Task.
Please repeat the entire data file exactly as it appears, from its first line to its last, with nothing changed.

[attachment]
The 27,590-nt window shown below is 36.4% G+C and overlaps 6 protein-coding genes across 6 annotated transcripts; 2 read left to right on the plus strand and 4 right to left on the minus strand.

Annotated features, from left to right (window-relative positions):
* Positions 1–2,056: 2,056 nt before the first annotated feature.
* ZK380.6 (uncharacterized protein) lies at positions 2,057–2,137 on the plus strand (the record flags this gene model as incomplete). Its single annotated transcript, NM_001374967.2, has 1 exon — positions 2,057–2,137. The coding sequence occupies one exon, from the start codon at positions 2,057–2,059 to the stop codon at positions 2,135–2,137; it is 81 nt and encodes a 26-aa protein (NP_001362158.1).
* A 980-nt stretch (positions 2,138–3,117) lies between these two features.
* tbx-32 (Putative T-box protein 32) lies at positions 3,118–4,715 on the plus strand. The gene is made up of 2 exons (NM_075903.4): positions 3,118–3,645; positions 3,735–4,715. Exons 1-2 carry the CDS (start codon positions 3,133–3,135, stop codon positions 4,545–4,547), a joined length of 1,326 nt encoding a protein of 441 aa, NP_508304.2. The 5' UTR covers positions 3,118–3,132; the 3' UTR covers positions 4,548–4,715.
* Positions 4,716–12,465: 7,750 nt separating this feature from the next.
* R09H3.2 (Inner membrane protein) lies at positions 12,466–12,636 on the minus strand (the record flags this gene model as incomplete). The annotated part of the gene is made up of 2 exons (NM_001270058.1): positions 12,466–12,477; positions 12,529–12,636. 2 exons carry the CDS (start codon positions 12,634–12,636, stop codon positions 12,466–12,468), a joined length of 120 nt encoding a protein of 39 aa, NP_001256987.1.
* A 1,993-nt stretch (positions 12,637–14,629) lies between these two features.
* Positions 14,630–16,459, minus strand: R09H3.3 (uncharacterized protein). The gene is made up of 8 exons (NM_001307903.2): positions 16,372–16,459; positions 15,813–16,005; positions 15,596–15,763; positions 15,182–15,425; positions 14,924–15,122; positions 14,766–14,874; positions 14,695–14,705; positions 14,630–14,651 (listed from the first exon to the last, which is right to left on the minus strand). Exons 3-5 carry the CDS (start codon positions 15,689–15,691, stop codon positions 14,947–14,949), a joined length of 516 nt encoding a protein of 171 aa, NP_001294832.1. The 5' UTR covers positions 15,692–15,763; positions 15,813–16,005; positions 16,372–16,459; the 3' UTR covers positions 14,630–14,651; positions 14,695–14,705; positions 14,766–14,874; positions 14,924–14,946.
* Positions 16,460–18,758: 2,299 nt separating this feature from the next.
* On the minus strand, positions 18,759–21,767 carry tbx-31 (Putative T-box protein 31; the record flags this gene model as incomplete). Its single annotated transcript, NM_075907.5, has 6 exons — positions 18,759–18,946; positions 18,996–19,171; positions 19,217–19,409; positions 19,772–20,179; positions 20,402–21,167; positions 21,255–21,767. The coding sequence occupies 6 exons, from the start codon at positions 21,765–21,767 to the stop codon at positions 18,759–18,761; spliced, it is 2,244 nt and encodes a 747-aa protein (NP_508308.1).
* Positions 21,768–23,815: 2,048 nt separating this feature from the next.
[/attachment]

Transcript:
The 27,590-nt window shown below is 36.4% G+C and overlaps 6 protein-coding genes across 6 annotated transcripts; 2 read left to right on the plus strand and 4 right to left on the minus strand.

Annotated features, from left to right (window-relative positions):
* Positions 1–2,056: 2,056 nt before the first annotated feature.
* ZK380.6 (uncharacterized protein) lies at positions 2,057–2,137 on the plus strand (the record flags this gene model as incomplete). Its single annotated transcript, NM_001374967.2, has 1 exon — positions 2,057–2,137. The coding sequence occupies one exon, from the start codon at positions 2,057–2,059 to the stop codon at positions 2,135–2,137; it is 81 nt and encodes a 26-aa protein (NP_001362158.1).
* A 980-nt stretch (positions 2,138–3,117) lies between these two features.
* tbx-32 (Putative T-box protein 32) lies at positions 3,118–4,715 on the plus strand. The gene is made up of 2 exons (NM_075903.4): positions 3,118–3,645; positions 3,735–4,715. Exons 1-2 carry the CDS (start codon positions 3,133–3,135, stop codon positions 4,545–4,547), a joined length of 1,326 nt encoding a protein of 441 aa, NP_508304.2. The 5' UTR covers positions 3,118–3,132; the 3' UTR covers positions 4,548–4,715.
* Positions 4,716–12,465: 7,750 nt separating this feature from the next.
* R09H3.2 (Inner membrane protein) lies at positions 12,466–12,636 on the minus strand (the record flags this gene model as incomplete). The annotated part of the gene is made up of 2 exons (NM_001270058.1): positions 12,466–12,477; positions 12,529–12,636. 2 exons carry the CDS (start codon positions 12,634–12,636, stop codon positions 12,466–12,468), a joined length of 120 nt encoding a protein of 39 aa, NP_001256987.1.
* A 1,993-nt stretch (positions 12,637–14,629) lies between these two features.
* Positions 14,630–16,459, minus strand: R09H3.3 (uncharacterized protein). The gene is made up of 8 exons (NM_001307903.2): positions 16,372–16,459; positions 15,813–16,005; positions 15,596–15,763; positions 15,182–15,425; positions 14,924–15,122; positions 14,766–14,874; positions 14,695–14,705; positions 14,630–14,651 (listed from the first exon to the last, which is right to left on the minus strand). Exons 3-5 carry the CDS (start codon positions 15,689–15,691, stop codon positions 14,947–14,949), a joined length of 516 nt encoding a protein of 171 aa, NP_001294832.1. The 5' UTR covers positions 15,692–15,763; positions 15,813–16,005; positions 16,372–16,459; the 3' UTR covers positions 14,630–14,651; positions 14,695–14,705; positions 14,766–14,874; positions 14,924–14,946.
* Positions 16,460–18,758: 2,299 nt separating this feature from the next.
* On the minus strand, positions 18,759–21,767 carry tbx-31 (Putative T-box protein 31; the record flags this gene model as incomplete). Its single annotated transcript, NM_075907.5, has 6 exons — positions 18,759–18,946; positions 18,996–19,171; positions 19,217–19,409; positions 19,772–20,179; positions 20,402–21,167; positions 21,255–21,767. The coding sequence occupies 6 exons, from the start codon at positions 21,765–21,767 to the stop codon at positions 18,759–18,761; spliced, it is 2,244 nt and encodes a 747-aa protein (NP_508308.1).
* Positions 21,768–23,815: 2,048 nt separating this feature from the next.